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Re: Desiree Bekkerus is not a Taxpayer! Or Person!

Postby notorial dissent » Sun Sep 06, 2015 10:09 am

Burnaby49 wrote: And the correct court of jurisdiction crapped on him based on the merits of his arguments.

Don't you just hate it when that happens? :snicker:
The fact that you sincerely and wholeheartedly believe that the “Law of Gravity” is unconstitutional and a violation of your sovereign rights, does not absolve you of adherence to it.

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Re: Desiree Bekkerus is not a Taxpayer! Or Person!

Postby Jeffrey » Sun Sep 06, 2015 10:52 am

At that time he owed the Minister in excess of $3,000,000 for income taxes assessed.


Certainly not a lightweight.

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Re: Desiree Bekkerus is not a Taxpayer! Or Person!

Postby Burnaby49 » Wed Nov 16, 2016 2:52 am

An old acquaintance resurfaces! Chris Shannon, who we last discussed in this thread in September 2015;

http://www.quatloos.com/Q-Forum/viewtopic.php?f=50&t=10615&p=192456

Chris had been arguing a lot of freeman type bullshit on behalf of clients at Tax Court, including the woman named in the title of this discussion. And losing every time. Apparently he's been persistent and the Tax Court has had enough and deemed him (in a way) to be a vexatious litigant. Or more correctly, a vexatious taxpayer's representative at Tax Court.

http://decision.tcc-cci.gc.ca/tcc-cci/decisions/en/item/182067/index.do

[1] Chris Shannon is prohibited from representing any taxpayer as an agent before this Court without first obtaining written permission from the Court.

[2] If Mr. Shannon wishes to obtain permission to act as an agent on a specific matter or on all future matters on which he is retained, he shall apply in writing setting out the reasons why permission should be granted. Any such application shall not be longer than 10 pages. Any application that is longer than 10 pages will not be considered. The Court shall grant permission if it is satisfied that Mr. Shannon's involvement in the matter or matters will not harm the proper administration of justice. A decision of the Court to deny permission shall be final and shall not be subject to appeal.


The court first pointed out who could act as a taxpayer's agent at Tax Court. Essentially, in the informal procedure, pretty much anyone;

[1] A taxpayer appearing before the Tax Court of Canada on a matter under the Informal Procedure may be represented by an agent.1 Such agents are not required to possess any particular qualifications. Agents are often spouses, family members or friends. These people appear without compensation for the simple purpose of helping the taxpayer present his or her case. Other agents are individuals who are paid for their services. They may have accounting designations, may be former CRA employees or, like Chris Shannon, may simply be people who hold themselves out as having knowledge of tax matters.


Generally the court is pretty free and easy about letting whomever the taxpayer wants act as agent, I've seen some real losers, but not in this case;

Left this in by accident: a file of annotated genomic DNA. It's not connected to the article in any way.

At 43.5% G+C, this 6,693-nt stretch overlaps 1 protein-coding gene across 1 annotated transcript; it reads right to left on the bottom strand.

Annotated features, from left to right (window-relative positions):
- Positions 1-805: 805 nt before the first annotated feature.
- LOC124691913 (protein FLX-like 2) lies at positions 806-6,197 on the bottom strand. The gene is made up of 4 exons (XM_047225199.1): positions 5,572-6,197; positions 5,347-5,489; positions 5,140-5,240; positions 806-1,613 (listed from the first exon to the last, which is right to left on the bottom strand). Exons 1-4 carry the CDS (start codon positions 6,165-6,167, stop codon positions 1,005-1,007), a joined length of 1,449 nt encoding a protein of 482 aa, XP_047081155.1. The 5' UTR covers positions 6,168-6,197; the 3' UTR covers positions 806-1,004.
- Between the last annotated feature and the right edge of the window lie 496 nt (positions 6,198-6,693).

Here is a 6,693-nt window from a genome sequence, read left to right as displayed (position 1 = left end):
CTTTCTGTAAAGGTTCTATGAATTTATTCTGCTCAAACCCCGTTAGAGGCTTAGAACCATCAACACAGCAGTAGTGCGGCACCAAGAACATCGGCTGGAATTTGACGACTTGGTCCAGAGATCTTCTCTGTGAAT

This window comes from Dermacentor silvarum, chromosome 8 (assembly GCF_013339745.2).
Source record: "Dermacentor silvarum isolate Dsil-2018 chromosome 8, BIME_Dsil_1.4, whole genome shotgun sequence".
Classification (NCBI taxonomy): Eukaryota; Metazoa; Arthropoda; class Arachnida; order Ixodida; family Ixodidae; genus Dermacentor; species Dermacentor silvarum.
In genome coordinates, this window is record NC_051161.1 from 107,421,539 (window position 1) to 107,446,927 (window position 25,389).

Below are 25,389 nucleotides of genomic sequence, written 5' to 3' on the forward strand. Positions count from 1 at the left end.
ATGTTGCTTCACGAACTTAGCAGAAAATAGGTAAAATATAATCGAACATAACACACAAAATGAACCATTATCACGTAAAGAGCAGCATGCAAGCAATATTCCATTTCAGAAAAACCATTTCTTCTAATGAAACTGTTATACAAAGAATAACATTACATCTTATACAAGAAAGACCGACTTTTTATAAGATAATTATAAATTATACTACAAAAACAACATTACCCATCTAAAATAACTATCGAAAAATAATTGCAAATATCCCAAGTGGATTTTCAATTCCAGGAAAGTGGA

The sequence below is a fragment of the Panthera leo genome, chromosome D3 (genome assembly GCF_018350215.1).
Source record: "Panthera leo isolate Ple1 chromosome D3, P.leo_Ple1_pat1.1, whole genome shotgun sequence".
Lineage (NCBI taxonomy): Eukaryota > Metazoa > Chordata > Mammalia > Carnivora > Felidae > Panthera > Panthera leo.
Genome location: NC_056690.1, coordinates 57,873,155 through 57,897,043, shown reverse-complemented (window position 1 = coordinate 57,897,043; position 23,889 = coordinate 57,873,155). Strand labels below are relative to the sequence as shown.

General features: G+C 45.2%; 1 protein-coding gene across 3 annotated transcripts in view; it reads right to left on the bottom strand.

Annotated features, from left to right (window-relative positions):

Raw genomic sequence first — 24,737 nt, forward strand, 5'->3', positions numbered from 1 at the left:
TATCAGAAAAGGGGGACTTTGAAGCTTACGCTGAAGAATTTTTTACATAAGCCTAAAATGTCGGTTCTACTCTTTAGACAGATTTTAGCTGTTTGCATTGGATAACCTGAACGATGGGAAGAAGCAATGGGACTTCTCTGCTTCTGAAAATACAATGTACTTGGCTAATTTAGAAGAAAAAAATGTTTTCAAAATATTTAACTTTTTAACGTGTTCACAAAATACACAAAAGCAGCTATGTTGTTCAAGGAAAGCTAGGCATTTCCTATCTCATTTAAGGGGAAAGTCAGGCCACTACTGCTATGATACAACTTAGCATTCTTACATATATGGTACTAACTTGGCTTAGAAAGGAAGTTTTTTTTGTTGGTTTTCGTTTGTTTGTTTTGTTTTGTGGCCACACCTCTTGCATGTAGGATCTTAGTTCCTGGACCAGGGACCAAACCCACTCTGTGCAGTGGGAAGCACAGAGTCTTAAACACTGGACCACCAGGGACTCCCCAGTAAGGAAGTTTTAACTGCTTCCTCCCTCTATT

[2] The Court has the power to control its own process. Part of that control includes controlling those who appear before the Court as agents. In rare circumstances, it may be appropriate for the Court to exercise that power to prohibit an individual from acting as an agent in this Court without permission. This is one of those rare circumstances.

[3] Mr. Shannon has acted as an agent for taxpayers on six different appeals. After reviewing all of the relevant factors, it is clear that Mr. Shannon should be prohibited from acting as an agent without first obtaining permission from the Court.


So what, specifically, had Chris done to arouse the court's ire?

Scandalous, Frivolous or Vexatious Arguments

[53] The organized pseudo-legal commercial arguments discussed below under the heading “No Reasonable Grounds for Appeal” could certainly be characterized as being scandalous, frivolous or vexatious. However, since these are the only arguments that Mr. Shannon ever makes, I think it is better to consider them under that factor rather than this one.

No Reasonable Grounds for Appeal

[54] In each of the appeals in which he has appeared as agent, Mr. Shannon has relied exclusively on what have been described as “organized pseudo-legal commercial arguments”. That term comes from the Alberta Court of Queen's Bench decision in Meads v. Meads.24 That case thoroughly analyzed
and discredited the wide range of such arguments.

[55] Mr. Shannon's organized pseudo-legal commercial arguments were rejected in Bekkerus, Heroux, Chaudhry and Hernandez. Although Ms. Track's and Ms. Mazo's notices of appeal relied exclusively on such arguments, they abandoned these arguments after dismissing Mr. Shannon.

[56] In brief, Mr. Shannon has argued that:

a) the Income Tax Act fails to describe a taxpayer as a person who gains his or her livelihood in the private sector and thus people who do are not subject to tax (Bekkerus; Chaudhry; Heroux; Hernandez);

b) residents of Manitoba or Ontario are not residents of Canada and are thus not subject to tax (Heroux; Track; Hernandez);

c) the taxpayer is not the same person as the “legal name”26 and thus the taxpayer is not subject to tax (Track);